Assistant Professor of History and Asian and Asian American Studies
Wood Hall – Room 331
Phone: (860) 486 – 2804
New and Newsworthy (link to separate page)
Recently named Associate Director of the Asian/Asian American Studies Institute in the College of Liberal Arts and Sciences, Jason Oliver Chang holds a joint appointment in the Department of History and is a Core Faculty member of the Asian and Asian American Studies Institute, as well as Faculty Affiliate of El Instituto: Institute of Latina/o, Caribbean, and Latin American Studies and American Studies.
Areas of Specialty Asian American History; Comparative Ethnic Studies; Modern Mexico
Current Research Interests Racial Transformation of Chinese in Mexico; Maritime Asian American History; Environmental History of the Pacific
Biography After finishing his PhD from the Department of Ethnic Studies at the University of California at Berkeley in 2010, Jason Oliver Chang lectured in Asian American and Latin American history at the University of Texas at Austin. He also holds a Masters of Public Policy and Administration from the University of Massachusetts, Amherst.
Combining Asian American Studies and Latin American Studies, Dr. Chang has worked with colleagues in these related fields to push for a hemispheric conception of Asian America that attends to both the transnational features of Asian diasporas in the Americas and the importance of local, regional, and national frames of analysis. His first book, Chino: Racial Transformation of the Chinese in Mexico, 1880-1940 (submitted for review), analyzes the regional histories of Chinese migration and integration in Mexican society to show how the racial image of the Chinese shifted over the course of the 1910 revolution and subsequent reconstruction. The shifts in this racial form demonstrate how Mexican anti-Chinese politics, or antichinismo, influenced the formation of mestizo national identity; the exercise of sovereign authority by the postrevolutionary state; and the cultural politics of how Indians became racialized subject/citizens of the Mexican state.
Dr. Chang’s second project expands his interests in hemispheric Asian American history in several ways, with a short-term research agenda that focuses on Asian participation in Pacific and Caribbean seafaring culture. Drawing from business and government records he has begun work on a manuscript entitled Deep Waters: The Maritime World of Greater Asian America, envisioned as a multi-ethnic survey of Asian and Pacific Islander participation in the economy, culture, and labor of the trans-Pacific passage, linking Asia and the Americas. He is particularly interested in the historical development of oceanic occupations for Asian and Pacific Islanders as an abject source of maritime labor tracing its origins in the sixteenth-century Spanish galleon trade, to the British commercial fleets, then to the U.S. Navy and merchant mariners. The long-term research agenda attends to an environmental history of the Pacific, and particularly in the ways that the pelagic environment of the ocean acted as an agent of history in successive imperial regimes, Pacific fishery politics and ocean voyages. His aim is to build an understanding of the particular architecture features of maritime life as an environmentally structured socially signified multi-ethnic/multi-racial contact zone. To this end he traces the influence of the Pacific through the dynamics of its currents and the technological evolution of oceanic domination from the seafaring occupational forces to gunboats to aerial bombing. And, he examines the Pacific Trash Vortex as a material archive of trans-Pacific histories of toxicity, exploitation, dispossession, and imperialism.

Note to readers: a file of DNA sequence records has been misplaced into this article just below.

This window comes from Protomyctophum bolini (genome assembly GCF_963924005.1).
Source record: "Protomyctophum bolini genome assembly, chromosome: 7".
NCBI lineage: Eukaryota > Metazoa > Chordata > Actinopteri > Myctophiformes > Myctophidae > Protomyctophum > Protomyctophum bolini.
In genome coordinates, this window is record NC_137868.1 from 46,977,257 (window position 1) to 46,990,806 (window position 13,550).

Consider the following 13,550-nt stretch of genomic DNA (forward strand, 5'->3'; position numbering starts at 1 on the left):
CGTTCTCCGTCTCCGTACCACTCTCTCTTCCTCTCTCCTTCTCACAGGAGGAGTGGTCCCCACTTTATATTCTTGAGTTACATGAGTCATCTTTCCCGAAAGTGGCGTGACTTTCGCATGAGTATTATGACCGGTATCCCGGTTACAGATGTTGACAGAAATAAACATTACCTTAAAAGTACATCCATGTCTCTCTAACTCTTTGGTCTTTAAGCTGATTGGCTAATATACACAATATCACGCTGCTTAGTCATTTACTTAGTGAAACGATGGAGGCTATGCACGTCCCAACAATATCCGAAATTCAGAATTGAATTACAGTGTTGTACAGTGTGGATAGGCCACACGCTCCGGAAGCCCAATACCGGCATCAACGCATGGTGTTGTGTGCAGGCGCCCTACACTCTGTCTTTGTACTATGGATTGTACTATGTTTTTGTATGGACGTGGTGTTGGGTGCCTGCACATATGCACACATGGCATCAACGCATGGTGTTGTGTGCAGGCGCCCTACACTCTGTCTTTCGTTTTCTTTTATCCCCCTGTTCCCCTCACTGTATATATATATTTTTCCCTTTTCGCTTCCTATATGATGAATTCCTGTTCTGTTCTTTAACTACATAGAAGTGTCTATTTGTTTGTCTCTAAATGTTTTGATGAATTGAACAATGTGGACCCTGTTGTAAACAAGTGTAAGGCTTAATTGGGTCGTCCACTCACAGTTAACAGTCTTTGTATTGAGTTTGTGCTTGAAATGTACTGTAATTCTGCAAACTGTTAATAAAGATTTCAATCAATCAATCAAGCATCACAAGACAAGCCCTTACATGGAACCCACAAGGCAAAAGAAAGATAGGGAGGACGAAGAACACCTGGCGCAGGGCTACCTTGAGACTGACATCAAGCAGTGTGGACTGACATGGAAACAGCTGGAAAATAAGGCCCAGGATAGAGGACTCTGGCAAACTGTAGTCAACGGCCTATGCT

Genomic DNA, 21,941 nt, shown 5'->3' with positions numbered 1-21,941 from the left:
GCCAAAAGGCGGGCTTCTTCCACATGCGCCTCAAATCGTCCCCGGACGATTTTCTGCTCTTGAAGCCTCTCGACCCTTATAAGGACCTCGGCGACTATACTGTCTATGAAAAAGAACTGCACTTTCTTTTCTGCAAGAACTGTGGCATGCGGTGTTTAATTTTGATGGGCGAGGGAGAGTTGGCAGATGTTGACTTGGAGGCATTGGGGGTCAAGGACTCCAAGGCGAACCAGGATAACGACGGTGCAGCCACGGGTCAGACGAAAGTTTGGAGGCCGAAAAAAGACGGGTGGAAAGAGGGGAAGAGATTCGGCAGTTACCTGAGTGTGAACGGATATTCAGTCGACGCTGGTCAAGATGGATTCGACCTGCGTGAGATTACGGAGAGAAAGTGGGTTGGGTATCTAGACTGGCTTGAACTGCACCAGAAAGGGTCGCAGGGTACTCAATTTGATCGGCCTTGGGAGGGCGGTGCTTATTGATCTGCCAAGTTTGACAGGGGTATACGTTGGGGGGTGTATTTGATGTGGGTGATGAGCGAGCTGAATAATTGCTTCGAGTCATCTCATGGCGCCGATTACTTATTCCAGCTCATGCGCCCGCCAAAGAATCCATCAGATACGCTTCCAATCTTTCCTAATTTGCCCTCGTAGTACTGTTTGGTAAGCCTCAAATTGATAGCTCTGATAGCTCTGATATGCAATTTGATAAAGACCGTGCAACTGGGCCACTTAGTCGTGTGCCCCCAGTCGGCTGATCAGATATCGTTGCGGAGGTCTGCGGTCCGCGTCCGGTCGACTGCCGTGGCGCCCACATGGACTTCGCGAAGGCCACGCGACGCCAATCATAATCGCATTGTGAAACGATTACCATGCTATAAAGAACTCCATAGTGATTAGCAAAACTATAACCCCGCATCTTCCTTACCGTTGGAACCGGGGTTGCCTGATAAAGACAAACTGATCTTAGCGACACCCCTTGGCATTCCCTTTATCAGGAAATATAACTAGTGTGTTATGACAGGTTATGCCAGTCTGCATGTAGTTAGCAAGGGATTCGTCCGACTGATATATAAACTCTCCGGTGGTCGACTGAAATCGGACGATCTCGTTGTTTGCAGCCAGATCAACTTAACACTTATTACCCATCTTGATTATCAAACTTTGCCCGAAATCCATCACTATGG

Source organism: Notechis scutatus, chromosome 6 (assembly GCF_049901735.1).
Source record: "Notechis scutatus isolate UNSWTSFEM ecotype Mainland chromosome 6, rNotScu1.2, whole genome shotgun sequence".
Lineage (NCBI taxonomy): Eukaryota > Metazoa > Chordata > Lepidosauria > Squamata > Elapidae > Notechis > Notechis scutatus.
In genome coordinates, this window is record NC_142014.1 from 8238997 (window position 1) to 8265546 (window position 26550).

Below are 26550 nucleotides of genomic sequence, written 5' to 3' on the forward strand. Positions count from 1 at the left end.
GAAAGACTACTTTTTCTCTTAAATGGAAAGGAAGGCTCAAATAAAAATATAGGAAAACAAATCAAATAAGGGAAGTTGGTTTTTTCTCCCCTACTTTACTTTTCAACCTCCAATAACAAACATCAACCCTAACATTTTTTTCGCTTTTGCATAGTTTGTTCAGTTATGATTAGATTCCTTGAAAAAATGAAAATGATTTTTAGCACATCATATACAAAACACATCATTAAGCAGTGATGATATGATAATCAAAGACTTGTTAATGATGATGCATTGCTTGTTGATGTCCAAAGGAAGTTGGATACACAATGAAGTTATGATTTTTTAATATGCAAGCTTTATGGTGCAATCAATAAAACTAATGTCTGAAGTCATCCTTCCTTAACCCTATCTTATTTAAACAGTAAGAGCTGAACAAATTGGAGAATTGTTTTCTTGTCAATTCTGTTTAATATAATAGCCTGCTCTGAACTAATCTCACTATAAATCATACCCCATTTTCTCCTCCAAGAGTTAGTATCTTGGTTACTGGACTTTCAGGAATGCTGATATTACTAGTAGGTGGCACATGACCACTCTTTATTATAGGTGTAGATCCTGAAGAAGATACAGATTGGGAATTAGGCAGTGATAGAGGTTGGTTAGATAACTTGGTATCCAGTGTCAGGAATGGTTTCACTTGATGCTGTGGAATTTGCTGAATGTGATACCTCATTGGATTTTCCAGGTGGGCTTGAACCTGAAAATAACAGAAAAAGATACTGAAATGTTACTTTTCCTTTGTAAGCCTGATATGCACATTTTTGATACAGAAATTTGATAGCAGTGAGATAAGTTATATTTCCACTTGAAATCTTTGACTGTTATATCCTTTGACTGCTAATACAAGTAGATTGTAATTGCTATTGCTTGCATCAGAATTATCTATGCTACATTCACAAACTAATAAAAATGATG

Professor Chang teaches courses that bring together the fields of Area Studies, with emphasis on the Pacific and western hemisphere, and Comparative Ethnic Studies that stresses the dependent and contingent nature of race and its intersection with class, gender, and sexuality. His classes address topics such as global capitalism, transnationalism, diaspora, identity and community formation, indigeneity, inter-racial contact zones, governmentality, and the environment, as well as, the legal, cultural, and political economic foundations of colonialism, imperialism, and nationalism in the Americas.
Selected Publications / Books
Chino: Racial Transformation of the Chinese in Mexico, 1880-1940. (submitted for review)
Co-editor with Cathy Schlund-Vials and K. Scott Wong. Asian America: A Primary Source Reader. Yale University Press. Forthcoming
Chang, Jason Oliver. “Racial Alterity in the Mestizo Nation.” Journal of Asian American Studies 14, no. 3 (2011): 331-359.
Chang, Jason Oliver. “Towards a Hemispheric Asian American History.” in Eiichiro Azuma and David Yoo, eds. Oxford Handbook of Asian American History. Oxford University Press. Forthcoming
Research Support Received